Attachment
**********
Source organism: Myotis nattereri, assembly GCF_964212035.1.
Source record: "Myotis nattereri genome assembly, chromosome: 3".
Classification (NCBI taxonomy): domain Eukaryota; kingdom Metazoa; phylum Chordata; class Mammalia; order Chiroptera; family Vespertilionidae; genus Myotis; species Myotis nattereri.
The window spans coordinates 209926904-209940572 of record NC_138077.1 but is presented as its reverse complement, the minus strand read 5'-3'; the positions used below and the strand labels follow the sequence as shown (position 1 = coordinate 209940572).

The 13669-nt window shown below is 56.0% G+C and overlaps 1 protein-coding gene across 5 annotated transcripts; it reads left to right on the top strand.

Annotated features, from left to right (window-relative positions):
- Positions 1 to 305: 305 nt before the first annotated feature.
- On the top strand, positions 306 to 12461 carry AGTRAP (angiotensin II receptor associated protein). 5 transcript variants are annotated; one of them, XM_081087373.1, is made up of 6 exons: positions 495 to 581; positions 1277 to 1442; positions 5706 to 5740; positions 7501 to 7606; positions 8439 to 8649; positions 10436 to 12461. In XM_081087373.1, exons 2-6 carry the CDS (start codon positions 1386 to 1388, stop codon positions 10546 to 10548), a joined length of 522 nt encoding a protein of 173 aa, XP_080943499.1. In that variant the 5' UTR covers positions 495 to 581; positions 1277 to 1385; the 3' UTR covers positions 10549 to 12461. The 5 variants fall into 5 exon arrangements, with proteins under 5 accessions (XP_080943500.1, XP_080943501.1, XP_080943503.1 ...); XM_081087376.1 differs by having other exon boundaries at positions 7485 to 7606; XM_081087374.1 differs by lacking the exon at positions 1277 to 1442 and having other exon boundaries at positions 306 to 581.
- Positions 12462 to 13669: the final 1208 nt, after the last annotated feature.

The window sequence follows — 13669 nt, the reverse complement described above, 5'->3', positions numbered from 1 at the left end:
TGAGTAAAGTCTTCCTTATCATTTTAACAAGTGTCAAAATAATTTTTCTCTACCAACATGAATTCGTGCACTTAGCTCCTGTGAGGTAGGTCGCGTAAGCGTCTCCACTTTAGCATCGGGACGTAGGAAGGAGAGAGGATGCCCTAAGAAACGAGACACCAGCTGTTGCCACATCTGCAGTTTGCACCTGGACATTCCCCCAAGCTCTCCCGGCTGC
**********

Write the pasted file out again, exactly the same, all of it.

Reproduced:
Source organism: Myotis nattereri, assembly GCF_964212035.1.
Source record: "Myotis nattereri genome assembly, chromosome: 3".
Classification (NCBI taxonomy): domain Eukaryota; kingdom Metazoa; phylum Chordata; class Mammalia; order Chiroptera; family Vespertilionidae; genus Myotis; species Myotis nattereri.
The window spans coordinates 209926904-209940572 of record NC_138077.1 but is presented as its reverse complement, the minus strand read 5'-3'; the positions used below and the strand labels follow the sequence as shown (position 1 = coordinate 209940572).

The 13669-nt window shown below is 56.0% G+C and overlaps 1 protein-coding gene across 5 annotated transcripts; it reads left to right on the top strand.

Annotated features, from left to right (window-relative positions):
- Positions 1 to 305: 305 nt before the first annotated feature.
- On the top strand, positions 306 to 12461 carry AGTRAP (angiotensin II receptor associated protein). 5 transcript variants are annotated; one of them, XM_081087373.1, is made up of 6 exons: positions 495 to 581; positions 1277 to 1442; positions 5706 to 5740; positions 7501 to 7606; positions 8439 to 8649; positions 10436 to 12461. In XM_081087373.1, exons 2-6 carry the CDS (start codon positions 1386 to 1388, stop codon positions 10546 to 10548), a joined length of 522 nt encoding a protein of 173 aa, XP_080943499.1. In that variant the 5' UTR covers positions 495 to 581; positions 1277 to 1385; the 3' UTR covers positions 10549 to 12461. The 5 variants fall into 5 exon arrangements, with proteins under 5 accessions (XP_080943500.1, XP_080943501.1, XP_080943503.1 ...); XM_081087376.1 differs by having other exon boundaries at positions 7485 to 7606; XM_081087374.1 differs by lacking the exon at positions 1277 to 1442 and having other exon boundaries at positions 306 to 581.
- Positions 12462 to 13669: the final 1208 nt, after the last annotated feature.

The window sequence follows — 13669 nt, the reverse complement described above, 5'->3', positions numbered from 1 at the left end:
TGAGTAAAGTCTTCCTTATCATTTTAACAAGTGTCAAAATAATTTTTCTCTACCAACATGAATTCGTGCACTTAGCTCCTGTGAGGTAGGTCGCGTAAGCGTCTCCACTTTAGCATCGGGACGTAGGAAGGAGAGAGGATGCCCTAAGAAACGAGACACCAGCTGTTGCCACATCTGCAGTTTGCACCTGGACATTCCCCCAAGCTCTCCCGGCTGC